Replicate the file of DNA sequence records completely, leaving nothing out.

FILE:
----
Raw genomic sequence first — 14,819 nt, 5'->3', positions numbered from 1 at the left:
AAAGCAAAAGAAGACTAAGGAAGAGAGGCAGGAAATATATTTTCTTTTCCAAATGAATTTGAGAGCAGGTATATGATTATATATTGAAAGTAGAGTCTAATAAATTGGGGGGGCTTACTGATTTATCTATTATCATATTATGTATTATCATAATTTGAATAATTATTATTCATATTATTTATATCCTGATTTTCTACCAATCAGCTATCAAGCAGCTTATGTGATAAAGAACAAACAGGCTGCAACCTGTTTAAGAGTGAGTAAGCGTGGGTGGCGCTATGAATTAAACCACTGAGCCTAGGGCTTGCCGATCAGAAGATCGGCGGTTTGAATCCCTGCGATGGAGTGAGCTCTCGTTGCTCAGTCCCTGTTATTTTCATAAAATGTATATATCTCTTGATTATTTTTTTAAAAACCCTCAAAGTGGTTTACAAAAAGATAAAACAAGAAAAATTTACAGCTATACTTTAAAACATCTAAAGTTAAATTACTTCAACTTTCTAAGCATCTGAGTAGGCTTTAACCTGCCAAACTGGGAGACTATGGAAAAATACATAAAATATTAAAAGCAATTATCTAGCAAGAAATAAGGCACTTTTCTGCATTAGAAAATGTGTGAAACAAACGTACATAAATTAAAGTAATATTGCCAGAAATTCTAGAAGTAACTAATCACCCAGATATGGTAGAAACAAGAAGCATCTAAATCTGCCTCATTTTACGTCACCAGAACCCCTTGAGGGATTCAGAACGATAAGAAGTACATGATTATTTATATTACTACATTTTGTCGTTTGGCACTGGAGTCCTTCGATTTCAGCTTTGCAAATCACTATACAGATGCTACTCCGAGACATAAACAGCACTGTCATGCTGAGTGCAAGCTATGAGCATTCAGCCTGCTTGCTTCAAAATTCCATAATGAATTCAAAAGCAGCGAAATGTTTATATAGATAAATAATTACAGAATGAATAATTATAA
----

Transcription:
Raw genomic sequence first — 14,819 nt, 5'->3', positions numbered from 1 at the left:
AAAGCAAAAGAAGACTAAGGAAGAGAGGCAGGAAATATATTTTCTTTTCCAAATGAATTTGAGAGCAGGTATATGATTATATATTGAAAGTAGAGTCTAATAAATTGGGGGGGCTTACTGATTTATCTATTATCATATTATGTATTATCATAATTTGAATAATTATTATTCATATTATTTATATCCTGATTTTCTACCAATCAGCTATCAAGCAGCTTATGTGATAAAGAACAAACAGGCTGCAACCTGTTTAAGAGTGAGTAAGCGTGGGTGGCGCTATGAATTAAACCACTGAGCCTAGGGCTTGCCGATCAGAAGATCGGCGGTTTGAATCCCTGCGATGGAGTGAGCTCTCGTTGCTCAGTCCCTGTTATTTTCATAAAATGTATATATCTCTTGATTATTTTTTTAAAAACCCTCAAAGTGGTTTACAAAAAGATAAAACAAGAAAAATTTACAGCTATACTTTAAAACATCTAAAGTTAAATTACTTCAACTTTCTAAGCATCTGAGTAGGCTTTAACCTGCCAAACTGGGAGACTATGGAAAAATACATAAAATATTAAAAGCAATTATCTAGCAAGAAATAAGGCACTTTTCTGCATTAGAAAATGTGTGAAACAAACGTACATAAATTAAAGTAATATTGCCAGAAATTCTAGAAGTAACTAATCACCCAGATATGGTAGAAACAAGAAGCATCTAAATCTGCCTCATTTTACGTCACCAGAACCCCTTGAGGGATTCAGAACGATAAGAAGTACATGATTATTTATATTACTACATTTTGTCGTTTGGCACTGGAGTCCTTCGATTTCAGCTTTGCAAATCACTATACAGATGCTACTCCGAGACATAAACAGCACTGTCATGCTGAGTGCAAGCTATGAGCATTCAGCCTGCTTGCTTCAAAATTCCATAATGAATTCAAAAGCAGCGAAATGTTTATATAGATAAATAATTACAGAATGAATAATTATAA